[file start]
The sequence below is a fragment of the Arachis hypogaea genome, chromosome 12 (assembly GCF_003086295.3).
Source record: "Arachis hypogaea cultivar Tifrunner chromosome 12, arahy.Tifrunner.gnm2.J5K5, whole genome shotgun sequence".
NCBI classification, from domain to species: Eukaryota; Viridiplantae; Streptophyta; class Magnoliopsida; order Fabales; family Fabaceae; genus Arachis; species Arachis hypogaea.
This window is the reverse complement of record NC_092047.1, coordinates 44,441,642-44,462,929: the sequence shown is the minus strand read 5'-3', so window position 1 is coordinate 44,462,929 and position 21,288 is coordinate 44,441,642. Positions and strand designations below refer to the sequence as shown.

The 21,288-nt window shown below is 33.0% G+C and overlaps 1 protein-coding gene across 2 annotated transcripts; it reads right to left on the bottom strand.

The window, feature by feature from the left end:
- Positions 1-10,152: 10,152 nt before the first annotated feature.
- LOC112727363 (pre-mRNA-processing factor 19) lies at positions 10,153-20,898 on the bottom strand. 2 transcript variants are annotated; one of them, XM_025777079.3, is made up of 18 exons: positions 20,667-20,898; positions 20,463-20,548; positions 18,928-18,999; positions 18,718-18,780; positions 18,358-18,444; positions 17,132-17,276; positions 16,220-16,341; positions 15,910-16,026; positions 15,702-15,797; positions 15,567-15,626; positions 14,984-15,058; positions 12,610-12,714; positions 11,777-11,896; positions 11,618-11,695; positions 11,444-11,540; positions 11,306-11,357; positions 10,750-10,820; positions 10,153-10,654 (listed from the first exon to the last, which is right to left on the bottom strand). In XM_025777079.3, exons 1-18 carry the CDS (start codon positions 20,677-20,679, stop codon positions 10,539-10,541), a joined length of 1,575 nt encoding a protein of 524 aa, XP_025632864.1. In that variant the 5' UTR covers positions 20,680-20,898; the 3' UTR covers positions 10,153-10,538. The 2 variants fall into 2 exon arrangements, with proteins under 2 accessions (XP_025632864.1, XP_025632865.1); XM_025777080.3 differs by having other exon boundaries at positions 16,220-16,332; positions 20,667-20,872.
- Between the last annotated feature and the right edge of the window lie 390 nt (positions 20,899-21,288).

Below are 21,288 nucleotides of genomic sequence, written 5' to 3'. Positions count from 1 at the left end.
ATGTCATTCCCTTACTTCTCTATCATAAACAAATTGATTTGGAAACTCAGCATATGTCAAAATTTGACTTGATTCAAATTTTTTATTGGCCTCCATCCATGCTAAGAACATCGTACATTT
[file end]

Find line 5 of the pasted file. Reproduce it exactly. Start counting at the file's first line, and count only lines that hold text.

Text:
The 21,288-nt window shown below is 33.0% G+C and overlaps 1 protein-coding gene across 2 annotated transcripts; it reads right to left on the bottom strand.